CNN scored a surprise hit last night with a broadcast from a parallel universe – a debate about “the future of Obamacare,” starring presidential primary season runners-up Sens. Bernie Sanders, I-Vt., and Ted Cruz, R-Tex.
According to AdWeek, the nearly two-hour special attracted 2.46 million viewers, and 932,000 from the coveted demographic of viewers ages 25-54. Those were the kind of numbers enjoyed by Fox News, which typically laps CNN for viewers – and they came not for a tabloid special but for a debate about health insurance.
“You’ve heard me say once or twice that I don’t think the media does a particularly good job covering the issues that matter to working people,” Sanders told The Washington Post a few days before the debate. “I think what happens in presidential campaigns with a series of debates, is good – but there’s no reason that those debates can’t happen 12 months a year.”
Indeed, had a few primaries broken a different way, CNN’s special could have been a presidential debate. In February 2017, it turned into a heated, personal and wonkish argument between two men whose perspectives were not universally accepted in their caucuses. Sanders favors the replacement of America’s kludgy health-care system with European-style single payer, often calling it “Medicare for all.” Cruz favors immediate repeal of the Affordable Care Act, which Republican leaders are struggling to pull off.
But some of the debate’s most striking moments came over rhetoric and spin – not policy. Sanders conceded from the outset that the ACA was not perfect. “Nobody believes that it is,” he said. Cruz, in calling it a disaster, attempted to trap Sanders by saying the ACA had doubled insurance company profits.
“I find myself in agreement with Ted,” said Sanders. “He’s right. The function of insurance companies is not to provide quality health care to all people. It’s to make as much money as they possibly can. Ted, let’s work together on a Medicare for all, single-payer program, so we’re finally going to get insurance companies, private insurance companies out of our lives.”
Cruz pivoted, saying that an overzealous Food and Drug Administration was being stingy about approvals, and that Democrats were misleading when they said that Republicans would put current health insurance customers out in the cold. But Sanders took another opportunity when Cruz said that, under the Republican reform, no one would see a “canceled” plan over a preexisting condition.
“Bernie, it’s easy to say to people, gosh, you’re going to lose your coverage,” said Cruz. “What do the Democrats say to the 6 million people who had their health insurance canceled?”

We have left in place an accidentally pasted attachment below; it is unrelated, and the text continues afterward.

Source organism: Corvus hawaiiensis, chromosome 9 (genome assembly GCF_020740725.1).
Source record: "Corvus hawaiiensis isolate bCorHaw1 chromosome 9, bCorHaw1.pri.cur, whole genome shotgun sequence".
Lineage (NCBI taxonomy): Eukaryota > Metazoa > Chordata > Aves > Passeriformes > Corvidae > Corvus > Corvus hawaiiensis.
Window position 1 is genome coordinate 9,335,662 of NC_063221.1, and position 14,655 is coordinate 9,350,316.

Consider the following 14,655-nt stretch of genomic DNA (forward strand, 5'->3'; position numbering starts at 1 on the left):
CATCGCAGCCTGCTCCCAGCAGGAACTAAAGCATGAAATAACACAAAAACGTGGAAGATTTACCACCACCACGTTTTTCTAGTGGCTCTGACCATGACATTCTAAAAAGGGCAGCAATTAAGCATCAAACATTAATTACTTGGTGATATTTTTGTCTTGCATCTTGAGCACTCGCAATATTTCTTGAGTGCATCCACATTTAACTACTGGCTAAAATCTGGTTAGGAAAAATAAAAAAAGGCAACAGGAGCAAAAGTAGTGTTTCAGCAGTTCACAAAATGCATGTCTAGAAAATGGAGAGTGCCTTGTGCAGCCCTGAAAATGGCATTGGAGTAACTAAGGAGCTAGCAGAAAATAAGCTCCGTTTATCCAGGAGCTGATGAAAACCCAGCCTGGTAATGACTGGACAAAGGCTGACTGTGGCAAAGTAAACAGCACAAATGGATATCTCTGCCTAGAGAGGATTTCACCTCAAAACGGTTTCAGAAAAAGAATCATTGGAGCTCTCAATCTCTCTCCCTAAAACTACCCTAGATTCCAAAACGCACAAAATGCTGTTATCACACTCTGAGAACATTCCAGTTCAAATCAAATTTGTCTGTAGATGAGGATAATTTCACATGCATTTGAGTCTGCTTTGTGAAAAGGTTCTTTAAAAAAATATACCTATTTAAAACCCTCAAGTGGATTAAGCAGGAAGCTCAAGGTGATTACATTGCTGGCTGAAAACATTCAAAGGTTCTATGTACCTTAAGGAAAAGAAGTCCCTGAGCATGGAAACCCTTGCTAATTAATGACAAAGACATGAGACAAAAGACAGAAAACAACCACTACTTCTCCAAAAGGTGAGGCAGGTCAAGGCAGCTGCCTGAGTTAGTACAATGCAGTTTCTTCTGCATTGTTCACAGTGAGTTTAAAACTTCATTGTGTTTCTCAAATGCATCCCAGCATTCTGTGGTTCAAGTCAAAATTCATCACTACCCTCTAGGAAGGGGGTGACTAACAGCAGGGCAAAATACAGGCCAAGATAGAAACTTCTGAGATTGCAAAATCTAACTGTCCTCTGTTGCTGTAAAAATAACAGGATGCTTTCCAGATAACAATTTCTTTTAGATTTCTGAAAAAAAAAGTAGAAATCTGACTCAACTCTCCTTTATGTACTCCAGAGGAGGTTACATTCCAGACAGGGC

“Ted, Ted, you’re a good lawyer, and you use words well,” Sanders replied. “What you just said is ‘cancel your insurance.’ Cancel your insurance, OK? That’s good. But what happens if tomorrow you wake up and you go to the doctor and you discover that you have cancer? All right? You just discovered it. And the insurance companies say, hey, you’re not a good deal for us, we can’t make money off of you, you will not get that health insurance?”
In similar debates, Democrats might have resisted hearing their ideals compared to the ones in Europe. Sanders felt no such angst, rattling off the names of wealthy Scandinavian countries when Cruz insisted that socialism would drive people into poverty. Cruz, meanwhile, referred to notes from his lectern to tell horror stories from Britain’s National Health Service.
“In a hospital in Essex, doctors twice canceled a lifesaving – potential lifesaving surgery for a patient with esophageal cancer, because there were no free beds in the intensive care unit,” Cruz said. “In Wales, an 82-year-old woman who had fallen waited eight hours on the floor before an ambulance arrived. Her daughter sat beside her in the ordeal, described it as one of the longest nights of her life. This is what happens when government takes over health care – every example on Earth – the result is rationing and waiting periods, and you, the citizens, being told, no, you can’t have the health care you want and deserve.”
“In America, we do rationing in a different way, Ted – the way we do rationing is, if you are very rich, you can get the best health care in the world,” Sanders replied. “But if you are working-class, you are going to be having a very difficult time affording the outrageous cost of health care . . . and others end up in the hospital at outrageous costs for illnesses that could have been treated initially at far less cost. So please, don’t tell me about rationing. This country has more rationing than any other industrialized country on Earth, except the rationing is done by income. And working-class people and poor people today are suffering as a result of that rationing.”
Starts at Minute 7:25.
(c) 2017, The Washington Post · David Weigel